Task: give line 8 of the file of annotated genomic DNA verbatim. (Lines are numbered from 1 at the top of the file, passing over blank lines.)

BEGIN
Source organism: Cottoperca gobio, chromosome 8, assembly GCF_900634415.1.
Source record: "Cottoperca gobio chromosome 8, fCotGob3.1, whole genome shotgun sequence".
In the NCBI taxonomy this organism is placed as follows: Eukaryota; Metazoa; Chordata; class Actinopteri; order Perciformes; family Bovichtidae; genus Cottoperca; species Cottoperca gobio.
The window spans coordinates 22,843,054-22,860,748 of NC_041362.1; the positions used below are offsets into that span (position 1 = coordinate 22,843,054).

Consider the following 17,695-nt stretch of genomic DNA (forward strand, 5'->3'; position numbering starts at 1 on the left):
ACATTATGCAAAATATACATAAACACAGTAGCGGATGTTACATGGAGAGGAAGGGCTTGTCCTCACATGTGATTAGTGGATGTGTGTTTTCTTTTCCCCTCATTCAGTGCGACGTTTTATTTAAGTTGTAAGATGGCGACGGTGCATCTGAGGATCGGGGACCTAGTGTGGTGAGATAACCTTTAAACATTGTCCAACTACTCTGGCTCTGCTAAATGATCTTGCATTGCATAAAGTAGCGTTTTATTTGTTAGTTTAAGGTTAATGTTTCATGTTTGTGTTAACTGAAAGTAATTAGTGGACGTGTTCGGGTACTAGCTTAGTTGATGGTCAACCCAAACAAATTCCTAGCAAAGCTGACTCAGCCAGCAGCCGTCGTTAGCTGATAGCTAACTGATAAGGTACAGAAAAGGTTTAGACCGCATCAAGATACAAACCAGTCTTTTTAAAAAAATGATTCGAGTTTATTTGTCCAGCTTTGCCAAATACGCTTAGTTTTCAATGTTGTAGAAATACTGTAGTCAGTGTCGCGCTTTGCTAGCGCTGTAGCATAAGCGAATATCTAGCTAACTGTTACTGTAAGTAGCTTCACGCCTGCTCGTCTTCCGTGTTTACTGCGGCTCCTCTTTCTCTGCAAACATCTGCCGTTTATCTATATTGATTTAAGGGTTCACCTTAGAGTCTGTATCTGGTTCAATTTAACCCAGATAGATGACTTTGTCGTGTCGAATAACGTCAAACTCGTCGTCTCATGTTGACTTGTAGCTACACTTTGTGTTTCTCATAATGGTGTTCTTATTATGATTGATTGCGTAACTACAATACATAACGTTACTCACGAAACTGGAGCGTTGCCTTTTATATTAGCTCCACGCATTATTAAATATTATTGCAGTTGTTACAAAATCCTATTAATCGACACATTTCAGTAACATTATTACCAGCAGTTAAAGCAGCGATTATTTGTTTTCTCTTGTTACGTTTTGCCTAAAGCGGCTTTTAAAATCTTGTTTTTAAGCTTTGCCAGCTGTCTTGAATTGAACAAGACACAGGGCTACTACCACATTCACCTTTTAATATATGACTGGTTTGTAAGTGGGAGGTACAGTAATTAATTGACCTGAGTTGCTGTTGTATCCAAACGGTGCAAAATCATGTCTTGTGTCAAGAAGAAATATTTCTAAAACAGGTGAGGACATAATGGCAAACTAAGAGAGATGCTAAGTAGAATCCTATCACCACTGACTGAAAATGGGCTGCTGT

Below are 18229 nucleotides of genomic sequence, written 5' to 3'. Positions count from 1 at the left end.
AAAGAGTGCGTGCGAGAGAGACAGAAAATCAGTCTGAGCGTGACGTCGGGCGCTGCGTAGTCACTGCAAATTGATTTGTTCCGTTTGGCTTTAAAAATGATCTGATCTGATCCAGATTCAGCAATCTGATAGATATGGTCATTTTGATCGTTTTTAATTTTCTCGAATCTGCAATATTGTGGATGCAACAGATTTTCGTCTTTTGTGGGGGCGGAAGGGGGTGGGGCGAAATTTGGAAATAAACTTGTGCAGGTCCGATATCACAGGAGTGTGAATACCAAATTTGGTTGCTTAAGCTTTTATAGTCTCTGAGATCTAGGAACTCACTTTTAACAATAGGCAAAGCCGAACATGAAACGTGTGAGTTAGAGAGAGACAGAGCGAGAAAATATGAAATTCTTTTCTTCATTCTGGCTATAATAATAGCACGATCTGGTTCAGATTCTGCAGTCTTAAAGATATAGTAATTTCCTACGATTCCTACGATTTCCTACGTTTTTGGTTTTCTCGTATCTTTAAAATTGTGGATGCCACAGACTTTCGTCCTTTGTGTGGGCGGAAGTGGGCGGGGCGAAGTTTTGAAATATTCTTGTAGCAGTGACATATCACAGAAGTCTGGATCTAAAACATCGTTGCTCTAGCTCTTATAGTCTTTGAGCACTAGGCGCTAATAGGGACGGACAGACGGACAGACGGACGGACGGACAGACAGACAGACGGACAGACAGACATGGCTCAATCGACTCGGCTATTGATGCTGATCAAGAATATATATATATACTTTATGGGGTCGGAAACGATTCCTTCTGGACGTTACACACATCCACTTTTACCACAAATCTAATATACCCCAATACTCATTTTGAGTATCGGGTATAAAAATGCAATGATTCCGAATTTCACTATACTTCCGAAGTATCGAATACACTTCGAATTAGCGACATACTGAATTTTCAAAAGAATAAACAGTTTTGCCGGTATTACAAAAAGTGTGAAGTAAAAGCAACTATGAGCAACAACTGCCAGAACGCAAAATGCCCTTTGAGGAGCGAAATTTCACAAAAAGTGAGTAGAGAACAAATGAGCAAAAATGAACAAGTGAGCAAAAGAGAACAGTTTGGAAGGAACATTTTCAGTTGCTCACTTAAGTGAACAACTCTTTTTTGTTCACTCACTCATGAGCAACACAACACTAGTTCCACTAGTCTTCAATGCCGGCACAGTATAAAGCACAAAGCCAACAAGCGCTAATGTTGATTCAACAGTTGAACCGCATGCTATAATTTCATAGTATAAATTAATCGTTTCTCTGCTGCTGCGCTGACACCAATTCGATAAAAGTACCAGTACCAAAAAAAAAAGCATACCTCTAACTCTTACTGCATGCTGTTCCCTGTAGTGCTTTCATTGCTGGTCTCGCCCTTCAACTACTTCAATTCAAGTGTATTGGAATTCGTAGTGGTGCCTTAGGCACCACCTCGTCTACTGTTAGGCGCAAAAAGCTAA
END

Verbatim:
AAAGAGTGCGTGCGAGAGAGACAGAAAATCAGTCTGAGCGTGACGTCGGGCGCTGCGTAGTCACTGCAAATTGATTTGTTCCGTTTGGCTTTAAAAATGATCTGATCTGATCCAGATTCAGCAATCTGATAGATATGGTCATTTTGATCGTTTTTAATTTTCTCGAATCTGCAATATTGTGGATGCAACAGATTTTCGTCTTTTGTGGGGGCGGAAGGGGGTGGGGCGAAATTTGGAAATAAACTTGTGCAGGTCCGATATCACAGGAGTGTGAATACCAAATTTGGTTGCTTAAGCTTTTATAGTCTCTGAGATCTAGGAACTCACTTTTAACAATAGGCAAAGCCGAACATGAAACGTGTGAGTTAGAGAGAGACAGAGCGAGAAAATATGAAATTCTTTTCTTCATTCTGGCTATAATAATAGCACGATCTGGTTCAGATTCTGCAGTCTTAAAGATATAGTAATTTCCTACGATTCCTACGATTTCCTACGTTTTTGGTTTTCTCGTATCTTTAAAATTGTGGATGCCACAGACTTTCGTCCTTTGTGTGGGCGGAAGTGGGCGGGGCGAAGTTTTGAAATATTCTTGTAGCAGTGACATATCACAGAAGTCTGGATCTAAAACATCGTTGCTCTAGCTCTTATAGTCTTTGAGCACTAGGCGCTAATAGGGACGGACAGACGGACAGACGGACGGACGGACAGACAGACAGACGGACAGACAGACATGGCTCAATCGACTCGGCTATTGATGCTGATCAAGAATATATATATATACTTTATGGGGTCGGAAACGATTCCTTCTGGACGTTACACACATCCACTTTTACCACAAATCTAATATACCCCAATACTCATTTTGAGTATCGGGTATAAAAATGCAATGATTCCGAATTTCACTATACTTCCGAAGTATCGAATACACTTCGAATTAGCGACATACTGAATTTTCAAAAGAATAAACAGTTTTGCCGGTATTACAAAAAGTGTGAAGTAAAAGCAACTATGAGCAACAACTGCCAGAACGCAAAATGCCCTTTGAGGAGCGAAATTTCACAAAAAGTGAGTAGAGAACAAATGAGCAAAAATGAACAAGTGAGCAAAAGAGAACAGTTTGGAAGGAACATTTTCAGTTGCTCACTTAAGTGAACAACTCTTTTTTGTTCACTCACTCATGAGCAACACAACACTAGTTCCACTAGTCTTCAATGCCGGCACAGTATAAAGCACAAAGCCAACAAGCGCTAATGTTGATTCAACAGTTGAACCGCATGCTATAATTTCATAGTATAAATTAATCGTTTCTCTGCTGCTGCGCTGACACCAATTCGATAAAAGTACCAGTACCAAAAAAAAAAGCATACCTCTAACTCTTACTGCATGCTGTTCCCTGTAGTGCTTTCATTGCTGGTCTCGCCCTTCAACTACTTCAATTCAAGTGTATTGGAATTCGTAGTGGTGCCTTAGGCACCACCTCGTCTACTGTTAGGCGCAAAAAGCTAA